The next session will be in the week of 24 January and will cover registration and "hopefully" the legal effects/consequences of registration, he said.

"Let me assure you that getting to this stage has not been easy," the Chair told negotiators.

He described consultations as "showing first elements of success", but continuing to be "extremely fragile and delicate".

"I will spare you the details of the difficult situations we have navigated. ... Taking into account the profound divide that has been the hallmark of this negotiation group, I am heartened by the steps the group has been able to take this week," he said.

In his report, Ambassador Mwape recalled that after the Trade Negotiations Committee's call for texts to be developed in all negotiating areas by the end of the first quarter of 2011, Members agreed in early December to structure the negotiations in the TRIPS Special Session around 6 elements.

These elements are to be addressed sequentially one-by-one with the aim of producing a single text on each of the elements - if necessary with bracketed alternatives and options.

The Chair reported that he had held group consultations on Tuesday and Wednesday this week with a number of sponsors of the proposals on the table, namely, the joint proposal, the proposal contained in TN/C/W/52, as well as the one by Hong Kong-China.

Regrading the mandate to produce a negotiating text, the Chair said that "it continues to be my expectation for this text to emerge - as much as possible - from Members themselves, in line with the general directions laid out for this phase of the overall negotiations."

He noted that the Special Session is fortunate enough to be able to draw on substantial amounts of work which have been steadily accumulated in the past by this negotiating group.

This work includes: successive textual proposals from different sides that have not yet succeeded in creating consensus; the 3-4-5 approach developed progressively by former chairs and himself which highlights categories of progress, questions of concern, and principles that may guide further discussion of this group; as well as the useful recent substantive and technical clarifications on current practices.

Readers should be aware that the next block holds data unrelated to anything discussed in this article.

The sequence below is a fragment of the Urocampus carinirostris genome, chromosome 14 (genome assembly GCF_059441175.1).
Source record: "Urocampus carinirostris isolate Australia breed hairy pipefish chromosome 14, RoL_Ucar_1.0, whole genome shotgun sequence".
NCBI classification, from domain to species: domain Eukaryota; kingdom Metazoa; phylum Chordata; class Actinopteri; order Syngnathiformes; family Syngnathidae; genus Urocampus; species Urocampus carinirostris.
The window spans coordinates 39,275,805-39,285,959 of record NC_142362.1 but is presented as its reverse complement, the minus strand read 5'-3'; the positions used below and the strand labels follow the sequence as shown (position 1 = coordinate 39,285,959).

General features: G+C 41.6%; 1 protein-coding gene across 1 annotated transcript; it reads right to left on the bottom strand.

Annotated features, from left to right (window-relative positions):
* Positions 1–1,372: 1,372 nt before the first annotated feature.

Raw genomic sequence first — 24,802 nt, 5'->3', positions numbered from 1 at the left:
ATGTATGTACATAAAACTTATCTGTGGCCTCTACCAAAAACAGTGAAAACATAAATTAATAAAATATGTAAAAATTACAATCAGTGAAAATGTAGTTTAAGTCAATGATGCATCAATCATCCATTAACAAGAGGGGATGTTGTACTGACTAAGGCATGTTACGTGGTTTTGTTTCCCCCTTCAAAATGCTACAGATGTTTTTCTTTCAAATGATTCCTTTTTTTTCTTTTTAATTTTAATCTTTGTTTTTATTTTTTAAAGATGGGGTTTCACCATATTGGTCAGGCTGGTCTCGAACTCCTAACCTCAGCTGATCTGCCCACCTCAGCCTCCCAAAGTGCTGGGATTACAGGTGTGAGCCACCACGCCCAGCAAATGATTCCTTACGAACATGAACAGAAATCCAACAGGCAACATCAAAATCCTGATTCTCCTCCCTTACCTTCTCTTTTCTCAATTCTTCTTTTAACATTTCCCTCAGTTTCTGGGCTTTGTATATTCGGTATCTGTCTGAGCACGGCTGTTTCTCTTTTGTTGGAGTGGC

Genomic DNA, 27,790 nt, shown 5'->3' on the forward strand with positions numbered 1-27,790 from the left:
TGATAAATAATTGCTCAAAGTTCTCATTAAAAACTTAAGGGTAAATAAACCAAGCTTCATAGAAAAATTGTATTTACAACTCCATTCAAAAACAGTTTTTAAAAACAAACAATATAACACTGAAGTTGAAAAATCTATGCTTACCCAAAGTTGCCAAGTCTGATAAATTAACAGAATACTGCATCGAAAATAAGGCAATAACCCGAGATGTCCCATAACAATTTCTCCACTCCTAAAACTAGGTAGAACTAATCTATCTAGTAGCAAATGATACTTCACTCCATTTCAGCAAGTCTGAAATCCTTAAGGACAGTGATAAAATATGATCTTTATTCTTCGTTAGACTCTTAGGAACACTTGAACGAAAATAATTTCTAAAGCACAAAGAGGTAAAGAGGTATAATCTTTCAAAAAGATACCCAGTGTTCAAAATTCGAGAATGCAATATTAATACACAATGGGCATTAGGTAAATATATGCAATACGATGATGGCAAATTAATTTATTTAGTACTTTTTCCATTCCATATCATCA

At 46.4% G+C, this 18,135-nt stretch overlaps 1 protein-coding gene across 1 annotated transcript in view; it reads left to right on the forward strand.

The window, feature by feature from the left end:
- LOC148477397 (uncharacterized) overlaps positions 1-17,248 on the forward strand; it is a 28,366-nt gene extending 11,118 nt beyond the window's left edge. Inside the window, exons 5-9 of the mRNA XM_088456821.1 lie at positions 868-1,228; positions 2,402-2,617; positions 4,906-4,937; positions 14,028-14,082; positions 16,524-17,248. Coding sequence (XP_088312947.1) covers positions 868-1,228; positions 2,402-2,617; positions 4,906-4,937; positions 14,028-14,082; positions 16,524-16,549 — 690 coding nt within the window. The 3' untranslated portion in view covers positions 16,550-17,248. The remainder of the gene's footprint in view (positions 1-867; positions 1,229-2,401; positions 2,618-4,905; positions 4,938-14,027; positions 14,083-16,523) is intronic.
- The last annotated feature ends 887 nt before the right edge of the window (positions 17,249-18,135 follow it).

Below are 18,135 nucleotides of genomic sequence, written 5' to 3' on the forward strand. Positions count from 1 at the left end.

In the group consultations, delegations had the opportunity to make textual proposals that built on all of these past experiences and achievements and to take a fresh constructive look at the issues.

The Chair also briefly reported on the progress made in the drafting group this week.

He said that after a thorough consideration of textual proposals as well as textual comments from a number of delegations, the group chose to work from a composite text that assembled all proposed wordings in a single body of text.

This composite text was then closely examined and amended by Members in the group with a view to remove - to the extent possible - square brackets. The state-of-play of the group's work is reflected in the paper that is being made available in the room.

The Chair emphasized two important points of principle of this organization, that apply in particular to the work the group has undertaken: First, this composite text has emanated exclusively from Members themselves, not from the Chair; and second, this composite text represents work in progress and is without prejudice to Members' positions on the overall outcome of the negotiations.

Members are working on the understanding that nothing is agreed until everything is agreed, and that Members may revert to any issue of the text at any time.

Regarding the paper that was circulated Thursday, Ambassador Mwape pointed out that not all square brackets in this version are currently attributed to their supporting Members. This is because certain Members, while being able to engage constructively in text-based negotiations, were not in a position to formally appear in the text with attributions, at this stage of the process.